Africa’s cities face unique risks. How can governments manage them?

Lagos, sub-Saharan Africa's largest city. Image: Getty.

Cities in sub-Saharan Africa are growing fast. Nigeria alone is projected to add 212m urban dwellers by 2050, equivalent to the current population of Germany, France and the UK.

But focusing on population growth leads many to overlook the other unusual features of African cities. Urban economies across the region are markedly different from those of other cities around the world: they are more expensive to live in, more informal and less industrial.

In a paper published earlier this year, we explored how these distinctive traits are increasing vulnerability.

Environmental risks range from everyday hazards such as waterborne diseases (cholera, diarrhoea, dysentery) to larger, less frequent disasters (tropical storms, flooding, fires). Their impact is much greater where people and governments can’t afford to invest in basic infrastructure.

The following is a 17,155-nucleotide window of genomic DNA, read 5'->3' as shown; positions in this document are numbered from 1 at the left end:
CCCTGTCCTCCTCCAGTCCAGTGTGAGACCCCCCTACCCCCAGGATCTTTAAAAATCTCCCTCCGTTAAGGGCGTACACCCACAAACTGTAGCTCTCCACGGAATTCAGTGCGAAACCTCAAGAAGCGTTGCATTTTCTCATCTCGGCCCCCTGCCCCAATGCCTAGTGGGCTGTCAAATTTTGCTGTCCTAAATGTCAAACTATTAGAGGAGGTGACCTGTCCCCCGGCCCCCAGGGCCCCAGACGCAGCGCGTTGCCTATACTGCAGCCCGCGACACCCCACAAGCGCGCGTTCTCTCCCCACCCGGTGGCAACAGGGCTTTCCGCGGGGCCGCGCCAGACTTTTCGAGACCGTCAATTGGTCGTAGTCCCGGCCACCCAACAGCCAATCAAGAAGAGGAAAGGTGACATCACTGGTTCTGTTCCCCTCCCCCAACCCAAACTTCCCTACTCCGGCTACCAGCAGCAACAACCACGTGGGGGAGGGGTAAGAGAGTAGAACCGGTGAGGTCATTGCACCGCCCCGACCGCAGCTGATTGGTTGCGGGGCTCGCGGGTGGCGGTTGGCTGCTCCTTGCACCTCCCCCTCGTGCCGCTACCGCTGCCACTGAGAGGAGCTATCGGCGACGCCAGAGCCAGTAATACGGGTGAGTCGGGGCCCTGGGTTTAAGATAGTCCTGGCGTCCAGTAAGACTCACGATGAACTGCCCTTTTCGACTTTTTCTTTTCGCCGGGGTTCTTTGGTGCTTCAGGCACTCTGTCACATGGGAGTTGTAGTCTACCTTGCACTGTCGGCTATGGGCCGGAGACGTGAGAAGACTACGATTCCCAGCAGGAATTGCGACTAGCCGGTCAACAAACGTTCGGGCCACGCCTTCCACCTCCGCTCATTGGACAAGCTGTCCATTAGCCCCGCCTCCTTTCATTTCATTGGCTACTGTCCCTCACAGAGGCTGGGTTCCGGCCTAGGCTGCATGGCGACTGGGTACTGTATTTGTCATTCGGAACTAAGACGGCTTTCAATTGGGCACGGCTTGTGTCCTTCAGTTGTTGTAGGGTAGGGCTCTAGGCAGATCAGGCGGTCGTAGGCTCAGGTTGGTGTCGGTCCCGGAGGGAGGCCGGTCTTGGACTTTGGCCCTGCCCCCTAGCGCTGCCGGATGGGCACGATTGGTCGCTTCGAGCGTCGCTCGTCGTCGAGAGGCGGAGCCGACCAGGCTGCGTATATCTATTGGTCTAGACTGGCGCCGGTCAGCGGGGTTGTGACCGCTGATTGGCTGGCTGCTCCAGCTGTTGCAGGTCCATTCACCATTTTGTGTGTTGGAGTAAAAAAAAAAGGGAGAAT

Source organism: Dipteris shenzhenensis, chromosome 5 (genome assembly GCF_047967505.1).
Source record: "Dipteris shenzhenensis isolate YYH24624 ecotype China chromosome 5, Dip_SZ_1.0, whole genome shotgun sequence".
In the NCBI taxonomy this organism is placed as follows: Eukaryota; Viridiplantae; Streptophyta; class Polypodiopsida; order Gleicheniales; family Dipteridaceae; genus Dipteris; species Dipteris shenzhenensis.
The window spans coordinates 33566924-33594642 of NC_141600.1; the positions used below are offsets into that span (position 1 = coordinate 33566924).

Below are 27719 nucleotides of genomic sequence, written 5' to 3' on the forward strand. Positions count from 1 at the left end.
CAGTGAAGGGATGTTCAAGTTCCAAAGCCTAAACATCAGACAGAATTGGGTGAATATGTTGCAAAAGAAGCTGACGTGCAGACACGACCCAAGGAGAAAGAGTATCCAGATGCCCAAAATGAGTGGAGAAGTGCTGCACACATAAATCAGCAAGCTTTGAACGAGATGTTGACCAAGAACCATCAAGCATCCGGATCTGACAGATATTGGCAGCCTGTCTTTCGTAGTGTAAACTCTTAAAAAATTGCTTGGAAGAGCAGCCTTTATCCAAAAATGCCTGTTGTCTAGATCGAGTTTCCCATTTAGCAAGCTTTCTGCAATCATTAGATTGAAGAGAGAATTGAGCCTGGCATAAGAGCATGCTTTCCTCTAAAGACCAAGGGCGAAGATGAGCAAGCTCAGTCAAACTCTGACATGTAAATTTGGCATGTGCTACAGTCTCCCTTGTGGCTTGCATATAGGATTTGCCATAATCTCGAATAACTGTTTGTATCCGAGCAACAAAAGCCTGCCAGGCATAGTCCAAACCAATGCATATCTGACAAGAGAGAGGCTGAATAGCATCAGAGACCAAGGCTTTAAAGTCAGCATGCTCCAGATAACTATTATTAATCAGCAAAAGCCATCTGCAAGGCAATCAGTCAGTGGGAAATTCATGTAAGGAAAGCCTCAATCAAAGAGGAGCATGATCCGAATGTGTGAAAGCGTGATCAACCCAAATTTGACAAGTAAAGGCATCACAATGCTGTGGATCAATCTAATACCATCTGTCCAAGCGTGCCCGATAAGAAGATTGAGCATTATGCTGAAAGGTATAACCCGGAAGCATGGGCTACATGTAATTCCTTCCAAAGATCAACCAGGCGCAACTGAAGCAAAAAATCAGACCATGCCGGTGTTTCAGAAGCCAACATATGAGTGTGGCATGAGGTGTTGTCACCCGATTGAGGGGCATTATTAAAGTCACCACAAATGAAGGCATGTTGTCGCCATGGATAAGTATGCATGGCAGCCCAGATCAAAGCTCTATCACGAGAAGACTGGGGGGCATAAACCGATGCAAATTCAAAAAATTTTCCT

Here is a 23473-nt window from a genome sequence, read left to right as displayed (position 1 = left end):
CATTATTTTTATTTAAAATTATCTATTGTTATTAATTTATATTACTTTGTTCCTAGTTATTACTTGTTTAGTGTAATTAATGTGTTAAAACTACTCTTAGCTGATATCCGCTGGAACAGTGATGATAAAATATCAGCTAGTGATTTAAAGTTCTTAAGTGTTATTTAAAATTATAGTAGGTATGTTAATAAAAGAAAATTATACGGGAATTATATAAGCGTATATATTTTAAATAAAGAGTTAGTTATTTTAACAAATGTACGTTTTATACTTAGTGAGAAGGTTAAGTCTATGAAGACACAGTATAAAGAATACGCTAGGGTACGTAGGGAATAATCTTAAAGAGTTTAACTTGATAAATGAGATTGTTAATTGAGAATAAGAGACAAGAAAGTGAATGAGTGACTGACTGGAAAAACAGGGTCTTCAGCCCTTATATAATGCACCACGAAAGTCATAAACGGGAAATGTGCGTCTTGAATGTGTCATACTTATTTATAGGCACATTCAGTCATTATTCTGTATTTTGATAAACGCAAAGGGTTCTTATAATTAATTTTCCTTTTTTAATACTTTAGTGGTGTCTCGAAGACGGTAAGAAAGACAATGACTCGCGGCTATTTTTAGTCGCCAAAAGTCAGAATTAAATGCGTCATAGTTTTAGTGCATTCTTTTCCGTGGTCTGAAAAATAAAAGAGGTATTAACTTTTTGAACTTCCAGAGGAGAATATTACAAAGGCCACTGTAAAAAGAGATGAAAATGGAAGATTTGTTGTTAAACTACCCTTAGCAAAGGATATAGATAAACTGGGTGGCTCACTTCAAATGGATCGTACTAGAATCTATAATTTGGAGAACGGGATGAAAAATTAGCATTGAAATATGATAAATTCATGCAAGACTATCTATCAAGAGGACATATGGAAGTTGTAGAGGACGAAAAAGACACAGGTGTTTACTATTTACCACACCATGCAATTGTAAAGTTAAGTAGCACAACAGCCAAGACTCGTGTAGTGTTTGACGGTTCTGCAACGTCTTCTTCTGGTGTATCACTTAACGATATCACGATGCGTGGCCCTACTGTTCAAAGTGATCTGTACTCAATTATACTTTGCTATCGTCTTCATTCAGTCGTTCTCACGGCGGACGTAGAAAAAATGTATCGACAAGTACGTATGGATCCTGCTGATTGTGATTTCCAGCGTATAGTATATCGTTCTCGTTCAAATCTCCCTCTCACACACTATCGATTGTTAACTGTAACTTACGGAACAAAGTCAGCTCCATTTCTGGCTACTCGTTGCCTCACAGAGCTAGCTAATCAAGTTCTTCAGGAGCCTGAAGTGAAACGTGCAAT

In our research we demonstrate that African cities are too often developing in ways that perpetuate poverty and marginalisation. The amount of money that people have to spend on basic necessities, the precarious nature of their employment and their exclusion from the formal economy mean that they have limited resources to cope with environmental risk.

There are ways around these problems, but they need governments to work much more collaboratively with people living in informal settlements and working in the informal economy.

African cities are expensive

For many, African cities are inextricably linked with poverty. It therefore seems counter-intuitive that the cost of living is higher in urban Africa than in other cities in the global South.

One estimate suggests that food and drink cost 35 per cent more in real terms in sub-Saharan African cities than in other countries, while housing is 55 per cent more expensive.

This means that urban dwellers have to spend more of their income to enjoy the same quality of life. The average urban household in sub-Saharan Africa spends 39 per cent to 59 per cent of its budget on food alone.